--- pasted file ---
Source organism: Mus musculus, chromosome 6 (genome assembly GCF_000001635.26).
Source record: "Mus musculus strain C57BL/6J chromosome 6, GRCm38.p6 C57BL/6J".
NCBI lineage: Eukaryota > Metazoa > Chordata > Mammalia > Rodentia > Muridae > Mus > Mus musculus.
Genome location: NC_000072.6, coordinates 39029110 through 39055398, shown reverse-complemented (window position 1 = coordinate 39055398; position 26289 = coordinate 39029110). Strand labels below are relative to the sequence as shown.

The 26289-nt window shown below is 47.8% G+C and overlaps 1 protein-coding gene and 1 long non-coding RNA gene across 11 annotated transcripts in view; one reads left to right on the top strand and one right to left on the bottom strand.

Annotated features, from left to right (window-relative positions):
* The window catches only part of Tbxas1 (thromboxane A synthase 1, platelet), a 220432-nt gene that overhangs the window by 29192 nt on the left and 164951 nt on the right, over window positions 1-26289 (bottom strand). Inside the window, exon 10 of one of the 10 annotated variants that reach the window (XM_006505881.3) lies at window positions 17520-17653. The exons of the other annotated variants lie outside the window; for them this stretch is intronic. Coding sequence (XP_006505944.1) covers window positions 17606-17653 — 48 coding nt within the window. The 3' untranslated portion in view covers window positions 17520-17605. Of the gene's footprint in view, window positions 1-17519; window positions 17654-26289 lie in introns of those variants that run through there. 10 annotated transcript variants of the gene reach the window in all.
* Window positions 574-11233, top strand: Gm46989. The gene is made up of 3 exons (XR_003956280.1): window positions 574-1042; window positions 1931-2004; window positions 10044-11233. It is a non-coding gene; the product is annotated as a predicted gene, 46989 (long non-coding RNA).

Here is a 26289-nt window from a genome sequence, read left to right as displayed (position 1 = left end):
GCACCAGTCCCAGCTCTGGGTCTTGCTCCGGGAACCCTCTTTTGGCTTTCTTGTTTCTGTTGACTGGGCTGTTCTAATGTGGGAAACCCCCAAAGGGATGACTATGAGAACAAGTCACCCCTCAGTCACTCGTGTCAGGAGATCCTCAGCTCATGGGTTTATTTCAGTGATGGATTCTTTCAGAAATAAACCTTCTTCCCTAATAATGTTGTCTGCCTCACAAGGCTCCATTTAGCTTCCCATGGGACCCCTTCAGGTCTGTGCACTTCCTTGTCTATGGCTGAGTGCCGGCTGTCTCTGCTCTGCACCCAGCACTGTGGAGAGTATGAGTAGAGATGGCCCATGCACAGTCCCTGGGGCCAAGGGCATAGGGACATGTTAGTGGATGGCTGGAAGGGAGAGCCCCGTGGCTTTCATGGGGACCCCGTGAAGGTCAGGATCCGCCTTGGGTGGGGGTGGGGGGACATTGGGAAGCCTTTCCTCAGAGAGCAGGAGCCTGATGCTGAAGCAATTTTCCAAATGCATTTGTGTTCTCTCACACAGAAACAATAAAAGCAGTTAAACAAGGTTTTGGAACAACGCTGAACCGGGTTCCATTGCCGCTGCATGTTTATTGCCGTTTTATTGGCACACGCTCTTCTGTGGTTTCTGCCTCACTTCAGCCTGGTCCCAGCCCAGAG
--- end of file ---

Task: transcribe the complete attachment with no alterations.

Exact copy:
Source organism: Mus musculus, chromosome 6 (genome assembly GCF_000001635.26).
Source record: "Mus musculus strain C57BL/6J chromosome 6, GRCm38.p6 C57BL/6J".
NCBI lineage: Eukaryota > Metazoa > Chordata > Mammalia > Rodentia > Muridae > Mus > Mus musculus.
Genome location: NC_000072.6, coordinates 39029110 through 39055398, shown reverse-complemented (window position 1 = coordinate 39055398; position 26289 = coordinate 39029110). Strand labels below are relative to the sequence as shown.

The 26289-nt window shown below is 47.8% G+C and overlaps 1 protein-coding gene and 1 long non-coding RNA gene across 11 annotated transcripts in view; one reads left to right on the top strand and one right to left on the bottom strand.

Annotated features, from left to right (window-relative positions):
* The window catches only part of Tbxas1 (thromboxane A synthase 1, platelet), a 220432-nt gene that overhangs the window by 29192 nt on the left and 164951 nt on the right, over window positions 1-26289 (bottom strand). Inside the window, exon 10 of one of the 10 annotated variants that reach the window (XM_006505881.3) lies at window positions 17520-17653. The exons of the other annotated variants lie outside the window; for them this stretch is intronic. Coding sequence (XP_006505944.1) covers window positions 17606-17653 — 48 coding nt within the window. The 3' untranslated portion in view covers window positions 17520-17605. Of the gene's footprint in view, window positions 1-17519; window positions 17654-26289 lie in introns of those variants that run through there. 10 annotated transcript variants of the gene reach the window in all.
* Window positions 574-11233, top strand: Gm46989. The gene is made up of 3 exons (XR_003956280.1): window positions 574-1042; window positions 1931-2004; window positions 10044-11233. It is a non-coding gene; the product is annotated as a predicted gene, 46989 (long non-coding RNA).

Here is a 26289-nt window from a genome sequence, read left to right as displayed (position 1 = left end):
GCACCAGTCCCAGCTCTGGGTCTTGCTCCGGGAACCCTCTTTTGGCTTTCTTGTTTCTGTTGACTGGGCTGTTCTAATGTGGGAAACCCCCAAAGGGATGACTATGAGAACAAGTCACCCCTCAGTCACTCGTGTCAGGAGATCCTCAGCTCATGGGTTTATTTCAGTGATGGATTCTTTCAGAAATAAACCTTCTTCCCTAATAATGTTGTCTGCCTCACAAGGCTCCATTTAGCTTCCCATGGGACCCCTTCAGGTCTGTGCACTTCCTTGTCTATGGCTGAGTGCCGGCTGTCTCTGCTCTGCACCCAGCACTGTGGAGAGTATGAGTAGAGATGGCCCATGCACAGTCCCTGGGGCCAAGGGCATAGGGACATGTTAGTGGATGGCTGGAAGGGAGAGCCCCGTGGCTTTCATGGGGACCCCGTGAAGGTCAGGATCCGCCTTGGGTGGGGGTGGGGGGACATTGGGAAGCCTTTCCTCAGAGAGCAGGAGCCTGATGCTGAAGCAATTTTCCAAATGCATTTGTGTTCTCTCACACAGAAACAATAAAAGCAGTTAAACAAGGTTTTGGAACAACGCTGAACCGGGTTCCATTGCCGCTGCATGTTTATTGCCGTTTTATTGGCACACGCTCTTCTGTGGTTTCTGCCTCACTTCAGCCTGGTCCCAGCCCAGAG